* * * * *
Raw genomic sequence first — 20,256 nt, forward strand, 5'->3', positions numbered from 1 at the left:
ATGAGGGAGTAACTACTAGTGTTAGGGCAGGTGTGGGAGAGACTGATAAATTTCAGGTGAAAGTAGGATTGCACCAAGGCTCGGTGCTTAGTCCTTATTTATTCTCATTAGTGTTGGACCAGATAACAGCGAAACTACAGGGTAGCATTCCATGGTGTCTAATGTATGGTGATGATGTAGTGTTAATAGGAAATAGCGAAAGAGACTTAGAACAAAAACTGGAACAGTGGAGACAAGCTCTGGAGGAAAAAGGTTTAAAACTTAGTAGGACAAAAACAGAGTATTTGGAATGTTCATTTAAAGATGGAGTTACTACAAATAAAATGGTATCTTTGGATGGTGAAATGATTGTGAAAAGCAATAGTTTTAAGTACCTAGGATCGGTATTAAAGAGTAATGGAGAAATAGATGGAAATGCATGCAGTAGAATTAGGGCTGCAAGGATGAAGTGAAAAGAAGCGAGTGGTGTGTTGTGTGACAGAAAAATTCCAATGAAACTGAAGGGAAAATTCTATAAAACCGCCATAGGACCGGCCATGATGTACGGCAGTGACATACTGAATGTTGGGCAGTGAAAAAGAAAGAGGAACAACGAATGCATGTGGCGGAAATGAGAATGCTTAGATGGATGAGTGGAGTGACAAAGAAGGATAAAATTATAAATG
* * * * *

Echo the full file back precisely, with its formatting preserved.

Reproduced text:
Raw genomic sequence first — 20,256 nt, forward strand, 5'->3', positions numbered from 1 at the left:
ATGAGGGAGTAACTACTAGTGTTAGGGCAGGTGTGGGAGAGACTGATAAATTTCAGGTGAAAGTAGGATTGCACCAAGGCTCGGTGCTTAGTCCTTATTTATTCTCATTAGTGTTGGACCAGATAACAGCGAAACTACAGGGTAGCATTCCATGGTGTCTAATGTATGGTGATGATGTAGTGTTAATAGGAAATAGCGAAAGAGACTTAGAACAAAAACTGGAACAGTGGAGACAAGCTCTGGAGGAAAAAGGTTTAAAACTTAGTAGGACAAAAACAGAGTATTTGGAATGTTCATTTAAAGATGGAGTTACTACAAATAAAATGGTATCTTTGGATGGTGAAATGATTGTGAAAAGCAATAGTTTTAAGTACCTAGGATCGGTATTAAAGAGTAATGGAGAAATAGATGGAAATGCATGCAGTAGAATTAGGGCTGCAAGGATGAAGTGAAAAGAAGCGAGTGGTGTGTTGTGTGACAGAAAAATTCCAATGAAACTGAAGGGAAAATTCTATAAAACCGCCATAGGACCGGCCATGATGTACGGCAGTGACATACTGAATGTTGGGCAGTGAAAAAGAAAGAGGAACAACGAATGCATGTGGCGGAAATGAGAATGCTTAGATGGATGAGTGGAGTGACAAAGAAGGATAAAATTATAAATG